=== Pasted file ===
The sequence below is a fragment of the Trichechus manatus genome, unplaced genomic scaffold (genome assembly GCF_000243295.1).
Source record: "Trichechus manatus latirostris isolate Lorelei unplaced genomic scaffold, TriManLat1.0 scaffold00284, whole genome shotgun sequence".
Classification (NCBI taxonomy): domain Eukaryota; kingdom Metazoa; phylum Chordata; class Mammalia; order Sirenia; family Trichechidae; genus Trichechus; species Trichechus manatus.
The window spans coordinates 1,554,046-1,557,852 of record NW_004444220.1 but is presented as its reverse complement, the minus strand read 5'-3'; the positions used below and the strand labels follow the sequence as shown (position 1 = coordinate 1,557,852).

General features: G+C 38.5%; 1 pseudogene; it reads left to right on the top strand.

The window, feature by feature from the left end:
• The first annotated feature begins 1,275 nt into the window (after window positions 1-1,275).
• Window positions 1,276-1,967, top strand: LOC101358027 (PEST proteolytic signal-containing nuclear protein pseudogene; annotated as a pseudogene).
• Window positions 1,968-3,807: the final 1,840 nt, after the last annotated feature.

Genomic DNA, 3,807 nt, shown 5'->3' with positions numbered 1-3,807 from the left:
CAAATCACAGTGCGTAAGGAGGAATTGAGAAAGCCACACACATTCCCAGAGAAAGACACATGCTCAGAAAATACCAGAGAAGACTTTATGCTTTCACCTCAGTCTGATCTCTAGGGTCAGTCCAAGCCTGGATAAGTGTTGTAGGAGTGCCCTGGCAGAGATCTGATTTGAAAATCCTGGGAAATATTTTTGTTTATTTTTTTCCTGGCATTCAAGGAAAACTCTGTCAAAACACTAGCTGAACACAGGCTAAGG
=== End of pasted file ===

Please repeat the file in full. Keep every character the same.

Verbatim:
The sequence below is a fragment of the Trichechus manatus genome, unplaced genomic scaffold (genome assembly GCF_000243295.1).
Source record: "Trichechus manatus latirostris isolate Lorelei unplaced genomic scaffold, TriManLat1.0 scaffold00284, whole genome shotgun sequence".
Classification (NCBI taxonomy): domain Eukaryota; kingdom Metazoa; phylum Chordata; class Mammalia; order Sirenia; family Trichechidae; genus Trichechus; species Trichechus manatus.
The window spans coordinates 1,554,046-1,557,852 of record NW_004444220.1 but is presented as its reverse complement, the minus strand read 5'-3'; the positions used below and the strand labels follow the sequence as shown (position 1 = coordinate 1,557,852).

General features: G+C 38.5%; 1 pseudogene; it reads left to right on the top strand.

The window, feature by feature from the left end:
• The first annotated feature begins 1,275 nt into the window (after window positions 1-1,275).
• Window positions 1,276-1,967, top strand: LOC101358027 (PEST proteolytic signal-containing nuclear protein pseudogene; annotated as a pseudogene).
• Window positions 1,968-3,807: the final 1,840 nt, after the last annotated feature.

Genomic DNA, 3,807 nt, shown 5'->3' with positions numbered 1-3,807 from the left:
CAAATCACAGTGCGTAAGGAGGAATTGAGAAAGCCACACACATTCCCAGAGAAAGACACATGCTCAGAAAATACCAGAGAAGACTTTATGCTTTCACCTCAGTCTGATCTCTAGGGTCAGTCCAAGCCTGGATAAGTGTTGTAGGAGTGCCCTGGCAGAGATCTGATTTGAAAATCCTGGGAAATATTTTTGTTTATTTTTTTCCTGGCATTCAAGGAAAACTCTGTCAAAACACTAGCTGAACACAGGCTAAGG